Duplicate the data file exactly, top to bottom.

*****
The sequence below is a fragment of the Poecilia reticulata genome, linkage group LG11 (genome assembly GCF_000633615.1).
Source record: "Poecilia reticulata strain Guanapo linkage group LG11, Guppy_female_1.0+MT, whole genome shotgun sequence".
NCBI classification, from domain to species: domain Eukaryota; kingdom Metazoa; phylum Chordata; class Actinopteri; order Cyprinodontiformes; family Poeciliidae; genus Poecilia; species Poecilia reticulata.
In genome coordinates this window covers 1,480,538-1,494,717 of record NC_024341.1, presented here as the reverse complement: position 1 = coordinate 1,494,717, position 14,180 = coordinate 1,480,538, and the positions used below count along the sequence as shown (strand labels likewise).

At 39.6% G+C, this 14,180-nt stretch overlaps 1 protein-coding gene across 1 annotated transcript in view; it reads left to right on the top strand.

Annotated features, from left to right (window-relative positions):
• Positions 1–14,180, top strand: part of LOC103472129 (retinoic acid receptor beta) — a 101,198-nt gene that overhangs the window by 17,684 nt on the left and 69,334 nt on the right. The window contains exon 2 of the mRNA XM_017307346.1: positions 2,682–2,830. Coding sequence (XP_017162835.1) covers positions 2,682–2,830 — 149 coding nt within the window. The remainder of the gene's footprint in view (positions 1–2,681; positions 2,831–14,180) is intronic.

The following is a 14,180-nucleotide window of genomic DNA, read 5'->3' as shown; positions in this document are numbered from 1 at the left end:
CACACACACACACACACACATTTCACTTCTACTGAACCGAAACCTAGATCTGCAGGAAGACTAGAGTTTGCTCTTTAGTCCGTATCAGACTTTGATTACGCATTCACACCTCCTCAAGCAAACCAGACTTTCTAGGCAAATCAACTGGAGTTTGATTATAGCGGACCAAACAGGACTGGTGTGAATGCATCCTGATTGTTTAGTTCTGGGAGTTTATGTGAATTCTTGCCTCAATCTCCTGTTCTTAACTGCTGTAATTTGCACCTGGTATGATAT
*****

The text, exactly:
The sequence below is a fragment of the Poecilia reticulata genome, linkage group LG11 (genome assembly GCF_000633615.1).
Source record: "Poecilia reticulata strain Guanapo linkage group LG11, Guppy_female_1.0+MT, whole genome shotgun sequence".
NCBI classification, from domain to species: domain Eukaryota; kingdom Metazoa; phylum Chordata; class Actinopteri; order Cyprinodontiformes; family Poeciliidae; genus Poecilia; species Poecilia reticulata.
In genome coordinates this window covers 1,480,538-1,494,717 of record NC_024341.1, presented here as the reverse complement: position 1 = coordinate 1,494,717, position 14,180 = coordinate 1,480,538, and the positions used below count along the sequence as shown (strand labels likewise).

At 39.6% G+C, this 14,180-nt stretch overlaps 1 protein-coding gene across 1 annotated transcript in view; it reads left to right on the top strand.

Annotated features, from left to right (window-relative positions):
• Positions 1–14,180, top strand: part of LOC103472129 (retinoic acid receptor beta) — a 101,198-nt gene that overhangs the window by 17,684 nt on the left and 69,334 nt on the right. The window contains exon 2 of the mRNA XM_017307346.1: positions 2,682–2,830. Coding sequence (XP_017162835.1) covers positions 2,682–2,830 — 149 coding nt within the window. The remainder of the gene's footprint in view (positions 1–2,681; positions 2,831–14,180) is intronic.

The following is a 14,180-nucleotide window of genomic DNA, read 5'->3' as shown; positions in this document are numbered from 1 at the left end:
CACACACACACACACACACATTTCACTTCTACTGAACCGAAACCTAGATCTGCAGGAAGACTAGAGTTTGCTCTTTAGTCCGTATCAGACTTTGATTACGCATTCACACCTCCTCAAGCAAACCAGACTTTCTAGGCAAATCAACTGGAGTTTGATTATAGCGGACCAAACAGGACTGGTGTGAATGCATCCTGATTGTTTAGTTCTGGGAGTTTATGTGAATTCTTGCCTCAATCTCCTGTTCTTAACTGCTGTAATTTGCACCTGGTATGATAT